Kicking off their tour in proper fashion, Brooklyn’s Flying was a relief to say the least. Based around off-kilter synth with guitar parts that are reminiscent of their upcoming touring partners, Deerhoof – their set was a pleasant surprise and a band I will keep an eye on in the coming months. Some moments reminded me of Akron/Family, while others featured harmonies constructed around very structural riffing interplay. Not exactly taking on the role of the Brooklyn hipster, this trio looked like the music was the only thing they came to deliver—part of the appeal for me as soon as they walked onto the stage. My friend even looked at me and said something along the lines of, “these guys (and girl) look like they actually know how to play their instruments.” Well put.
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Lawrence, Kansas noise-rockers, Boo and Boo Too were a bit overambitious to kick off CMJ musically for me. Trying a bit too hard to sound like the band whose venue they were playing (A Place to Bury Strangers), their songs came off as a watered down wall of noise. As the set went on the music gained more composure, and the rhythm section held it down while the guitars and vocals relied on the high end for an unpleasing static freak-out. Don’t get me wrong—that sound is right up my alley (I plan on attempting to withstand the brutal assault of Psychic Paramount later this week), but this music had no life to it.
Hip-Hop Renaissance: A Cultural Rebirth @ NYU Kimmel Center (Ft. Q- Tip, Jon Carmanica, Amanda Diva, Chuck Inglish, Nekessa Moody, Mikey Rocks, & Asher Roth
Although the panels weren’t at the top of my priority list this week, a chance to see Q-Tip and the Cool Kids speak together about the cultural rebirth of hip-hop is a no-brainer. The most interesting aspect they tackled was the impact of the internet within hip-hop, and how it can create illusions of grandeur—i.e. with the Cool Kids. They spoke about how, despite all their MySpace hits and the hyped reviews of their record, going out into the real world and playing was the actual test for them. Q-Tip spoke a lot about wishing hip-hop would get back to the music and stop being so much about the big business and the empire it has created. All in all, a worthy first stop in the CMJ Marathon.
The Swedish siren Lykke Li arrived at CMJ on a wave of anticipation and praise. Her debut album, Youth Novels, was produced by Bjorn Yttling of Peter Bjorn and John, warranting some attention. So her headlining showcase—emphasis on headlining—was greeted by throngs of teenage girls eager to sing along with their musical muse. (Fittingly she dedicated her last song “Breaking It Up” to all the girls, and gay men, who had dumped bad boyfriends.)
Though Li’s album—aside from her voice—is full of wistful but stripped-down melodies and rhythms, live she was as rhythmic as a Stomp understudy, marching around the stage in ankle boots and trashing an adjacent cymbal during “Dance, Dance, Dance” and “Let it Fall”. (She had a drum stick in her hand for the first half of the set.) The music was also noticeably rhythm oriented, with a resounding live drummer. Still, her three band members propped up Li’s innocuous vocals so that they could shine in their doll-like idiosyncrasies. Onstage, however, Li is dominating, showing sass and control, even whipping out a bullhorn at one point into which she sweetly sung for a rotary-speaker type effect.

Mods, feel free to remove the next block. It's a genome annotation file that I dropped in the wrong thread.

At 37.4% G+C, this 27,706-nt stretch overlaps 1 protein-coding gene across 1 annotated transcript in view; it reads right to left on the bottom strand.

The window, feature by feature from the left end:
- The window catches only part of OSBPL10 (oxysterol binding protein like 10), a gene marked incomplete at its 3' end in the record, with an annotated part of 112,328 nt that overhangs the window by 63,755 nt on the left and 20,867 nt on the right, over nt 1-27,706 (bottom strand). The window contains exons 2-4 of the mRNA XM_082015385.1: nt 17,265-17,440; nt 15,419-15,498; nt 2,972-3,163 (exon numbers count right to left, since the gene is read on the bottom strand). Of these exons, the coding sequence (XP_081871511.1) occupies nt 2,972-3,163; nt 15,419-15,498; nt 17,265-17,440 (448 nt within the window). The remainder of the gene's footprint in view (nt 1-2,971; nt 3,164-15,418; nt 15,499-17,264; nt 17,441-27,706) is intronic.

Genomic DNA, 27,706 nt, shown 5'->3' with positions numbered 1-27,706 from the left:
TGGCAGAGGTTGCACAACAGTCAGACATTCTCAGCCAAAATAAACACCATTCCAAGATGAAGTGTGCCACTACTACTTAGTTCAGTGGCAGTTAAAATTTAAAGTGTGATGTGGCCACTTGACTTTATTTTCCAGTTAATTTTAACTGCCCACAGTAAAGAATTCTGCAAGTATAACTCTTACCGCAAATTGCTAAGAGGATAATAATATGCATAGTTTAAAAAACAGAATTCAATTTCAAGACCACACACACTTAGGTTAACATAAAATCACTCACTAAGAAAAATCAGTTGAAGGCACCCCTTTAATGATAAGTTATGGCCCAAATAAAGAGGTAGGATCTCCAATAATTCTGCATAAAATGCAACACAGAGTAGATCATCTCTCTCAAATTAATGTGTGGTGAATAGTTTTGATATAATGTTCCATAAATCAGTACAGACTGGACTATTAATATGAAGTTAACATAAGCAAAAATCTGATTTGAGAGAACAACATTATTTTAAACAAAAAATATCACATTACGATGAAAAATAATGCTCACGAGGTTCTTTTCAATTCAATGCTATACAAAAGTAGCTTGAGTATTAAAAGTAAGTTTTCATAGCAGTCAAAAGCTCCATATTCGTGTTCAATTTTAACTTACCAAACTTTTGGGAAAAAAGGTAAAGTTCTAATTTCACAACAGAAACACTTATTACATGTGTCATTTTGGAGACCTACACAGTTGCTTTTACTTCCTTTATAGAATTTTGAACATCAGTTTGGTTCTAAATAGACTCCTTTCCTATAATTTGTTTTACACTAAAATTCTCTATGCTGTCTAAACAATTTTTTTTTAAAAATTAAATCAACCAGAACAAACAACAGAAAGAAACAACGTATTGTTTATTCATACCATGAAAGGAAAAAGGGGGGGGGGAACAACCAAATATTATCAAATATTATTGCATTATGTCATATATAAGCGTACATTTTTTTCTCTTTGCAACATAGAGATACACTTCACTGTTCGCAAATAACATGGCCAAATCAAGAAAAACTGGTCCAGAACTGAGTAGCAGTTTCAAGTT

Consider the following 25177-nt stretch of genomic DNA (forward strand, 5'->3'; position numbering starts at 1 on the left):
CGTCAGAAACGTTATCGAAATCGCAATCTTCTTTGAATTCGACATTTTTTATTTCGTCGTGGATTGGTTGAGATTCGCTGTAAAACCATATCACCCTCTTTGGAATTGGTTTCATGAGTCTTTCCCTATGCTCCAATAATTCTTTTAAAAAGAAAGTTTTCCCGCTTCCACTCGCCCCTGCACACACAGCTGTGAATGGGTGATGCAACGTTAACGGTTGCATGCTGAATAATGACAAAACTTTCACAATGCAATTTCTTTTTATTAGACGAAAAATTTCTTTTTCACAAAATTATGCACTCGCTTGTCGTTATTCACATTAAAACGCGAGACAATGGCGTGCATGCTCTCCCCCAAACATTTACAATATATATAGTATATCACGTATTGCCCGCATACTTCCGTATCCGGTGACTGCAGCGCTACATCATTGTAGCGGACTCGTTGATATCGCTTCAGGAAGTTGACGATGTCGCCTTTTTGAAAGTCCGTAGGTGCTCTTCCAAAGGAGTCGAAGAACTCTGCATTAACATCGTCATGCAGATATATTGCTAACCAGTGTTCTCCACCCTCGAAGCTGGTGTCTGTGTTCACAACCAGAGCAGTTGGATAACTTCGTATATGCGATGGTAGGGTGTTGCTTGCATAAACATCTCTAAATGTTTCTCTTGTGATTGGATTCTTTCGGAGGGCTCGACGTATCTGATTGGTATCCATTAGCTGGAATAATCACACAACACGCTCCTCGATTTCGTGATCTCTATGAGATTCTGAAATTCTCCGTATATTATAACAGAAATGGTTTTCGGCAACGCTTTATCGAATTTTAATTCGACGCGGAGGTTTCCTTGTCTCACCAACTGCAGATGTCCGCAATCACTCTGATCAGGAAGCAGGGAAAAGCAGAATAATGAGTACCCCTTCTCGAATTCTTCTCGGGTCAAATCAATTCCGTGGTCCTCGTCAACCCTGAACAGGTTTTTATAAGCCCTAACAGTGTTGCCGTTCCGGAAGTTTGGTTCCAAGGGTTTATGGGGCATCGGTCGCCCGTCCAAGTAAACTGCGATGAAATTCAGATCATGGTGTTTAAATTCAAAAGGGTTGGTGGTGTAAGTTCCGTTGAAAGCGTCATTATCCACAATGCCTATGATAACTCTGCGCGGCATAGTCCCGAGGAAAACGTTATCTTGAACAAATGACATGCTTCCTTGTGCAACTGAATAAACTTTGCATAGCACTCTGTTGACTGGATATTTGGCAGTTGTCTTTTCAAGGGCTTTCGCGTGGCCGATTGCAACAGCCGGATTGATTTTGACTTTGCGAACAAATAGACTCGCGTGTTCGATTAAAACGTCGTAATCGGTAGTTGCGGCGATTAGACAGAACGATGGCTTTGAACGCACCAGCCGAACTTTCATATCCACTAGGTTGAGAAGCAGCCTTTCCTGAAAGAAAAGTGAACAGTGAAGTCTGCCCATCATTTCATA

If anyone questioned whether her album had enough depth or not, this live performance quickly silenced them by showing off her fragility, playfulness, and might all at once. Moreover she ended the night with “Can I Kick It?”, a surprising cover for a Swedish pop starlet, winning over the home crowd.
As someone who is extremely wary about the inescapable influence of marketing, I find things like this sort of terrifying: PsyBlog has a post about how false memories are (1) easy to implant, and (2) influence our behavior much the same way real memories do. Researchers convinced participants that they had an unpleasant experience with egg salad in the past and this caused them to eschew egg salad during the study.
What this study clearly shows is that not only is it possible to instil false memories in a significant minority of people, but that these false memories can have a marked effect on behaviour.
Naturally this should make us wonder which of our preferences, attitudes, or phobias even, might be based on false recollections. Could that distaste for yellow peppers have stemmed from a false memory of getting sick after eating them? Or could that desire for a seaside home be built on childhood beach trips misremembered as enjoyable?
(Methodological questions: Wouldn’t anyone in their right mind reject egg salad? Does this have any bearing on Phil Moskowitz’s pursuit of the world’s best egg-salad recipe?)
It seems to me that the marketing war is fought mainly on the terrain of memory—which, incidentally, is why nostalgia is so dangerous. Ad campaigns, when they are not trying to undermine the principles of cause and effect so as to make their free associational assertions seem stronger, are basically trying to rewrite our memories, and we are easily persuaded to cooperate because the false memories are generally preferable to the real ones. The problem is the false ones from marketing come with a commercial virus built in to them, slanting our recollection of what pleases us toward shopping experiences, or toward experiences that require branded goods. Perhaps the most important skill, then, for someone who seeks to resist consumerism is the ability to forget everything, treat each day like a blank slate, a la the protagonist in Memento. Similarly, the best way to avoid brand consciousness, which hinges on our passion for grooming our social identities, is to aspire to have no identity at all. Ugh. Such is the hegemony of consumerism that best mode of resistance appears to be self-inflicted amnesia.